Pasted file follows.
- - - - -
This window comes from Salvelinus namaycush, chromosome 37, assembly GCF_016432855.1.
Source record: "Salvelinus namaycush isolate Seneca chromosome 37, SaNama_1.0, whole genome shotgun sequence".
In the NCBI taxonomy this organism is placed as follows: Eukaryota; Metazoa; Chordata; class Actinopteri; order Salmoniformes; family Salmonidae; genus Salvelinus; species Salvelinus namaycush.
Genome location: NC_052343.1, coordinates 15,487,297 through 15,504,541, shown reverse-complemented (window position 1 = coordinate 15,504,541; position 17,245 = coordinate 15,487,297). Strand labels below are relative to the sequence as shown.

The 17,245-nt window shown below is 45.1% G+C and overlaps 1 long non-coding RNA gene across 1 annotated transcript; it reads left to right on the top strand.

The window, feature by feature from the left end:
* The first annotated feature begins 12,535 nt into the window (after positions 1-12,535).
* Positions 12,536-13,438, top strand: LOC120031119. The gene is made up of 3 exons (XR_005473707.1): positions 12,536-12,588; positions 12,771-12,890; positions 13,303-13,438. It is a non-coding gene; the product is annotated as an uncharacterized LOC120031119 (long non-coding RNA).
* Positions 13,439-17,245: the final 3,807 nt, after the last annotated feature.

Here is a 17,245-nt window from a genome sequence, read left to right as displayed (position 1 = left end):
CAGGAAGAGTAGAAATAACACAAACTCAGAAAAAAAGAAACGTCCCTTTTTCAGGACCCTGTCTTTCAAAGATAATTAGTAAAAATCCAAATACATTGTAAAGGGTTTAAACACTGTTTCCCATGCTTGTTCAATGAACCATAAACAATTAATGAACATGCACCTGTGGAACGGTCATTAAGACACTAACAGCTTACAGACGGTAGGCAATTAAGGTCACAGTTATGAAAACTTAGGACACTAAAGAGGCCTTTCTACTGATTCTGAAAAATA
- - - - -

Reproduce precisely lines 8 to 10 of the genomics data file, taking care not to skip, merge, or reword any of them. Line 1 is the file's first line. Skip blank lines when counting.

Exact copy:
* Positions 12,536-13,438, top strand: LOC120031119. The gene is made up of 3 exons (XR_005473707.1): positions 12,536-12,588; positions 12,771-12,890; positions 13,303-13,438. It is a non-coding gene; the product is annotated as an uncharacterized LOC120031119 (long non-coding RNA).
* Positions 13,439-17,245: the final 3,807 nt, after the last annotated feature.

Here is a 17,245-nt window from a genome sequence, read left to right as displayed (position 1 = left end):